The Washington Post told readers that when interest rates on UK debt rose from 3.0 per cent in 2009 to 4.2 per cent “It was a sign that the country’s creditors were beginning to get nervous that the nation’s debt was becoming unsustainable.”
It doesn’t tell readers how it made this determination. The more obvious explanation is that the UK economy had come out of the free fall that it and other major economies were in. During this free fall UK government bonds were one of the few trusted assets, which meant that they paid extraordinarily low interest rates.
A 4.2 per cent interest rate, which is less than 2.0 per cent in real terms, is still extremely low by any historical standard. For example, the real interest rate on U.S. government debt was 2-3 per cent in the late 90s when the government was running budget surpluses. Lenders usually demand far higher interest rates on assets to which they attach considerable risk.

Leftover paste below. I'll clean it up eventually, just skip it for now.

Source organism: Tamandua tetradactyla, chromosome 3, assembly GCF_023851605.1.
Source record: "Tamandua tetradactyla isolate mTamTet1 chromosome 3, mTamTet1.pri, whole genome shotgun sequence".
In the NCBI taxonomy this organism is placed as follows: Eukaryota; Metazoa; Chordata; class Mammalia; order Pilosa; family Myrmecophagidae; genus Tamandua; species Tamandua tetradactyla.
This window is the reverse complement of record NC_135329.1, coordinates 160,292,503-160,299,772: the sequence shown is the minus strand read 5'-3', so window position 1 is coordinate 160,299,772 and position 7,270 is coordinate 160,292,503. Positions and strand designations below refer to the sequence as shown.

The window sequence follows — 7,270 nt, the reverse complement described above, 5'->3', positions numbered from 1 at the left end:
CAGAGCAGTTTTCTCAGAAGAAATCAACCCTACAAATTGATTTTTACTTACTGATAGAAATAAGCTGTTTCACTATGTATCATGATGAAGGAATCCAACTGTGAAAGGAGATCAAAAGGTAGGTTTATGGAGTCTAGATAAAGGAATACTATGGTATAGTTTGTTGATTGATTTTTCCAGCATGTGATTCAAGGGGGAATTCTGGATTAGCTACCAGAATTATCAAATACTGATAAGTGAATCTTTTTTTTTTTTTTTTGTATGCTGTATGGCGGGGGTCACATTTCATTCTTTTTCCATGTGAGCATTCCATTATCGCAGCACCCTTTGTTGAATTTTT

It would have been worth mentioning in this article (which explores the lessons that the UK holds for the U.S.) that hundreds of thousands of workers in the UK are currently unemployed so that the country could maintain its top credit rating.
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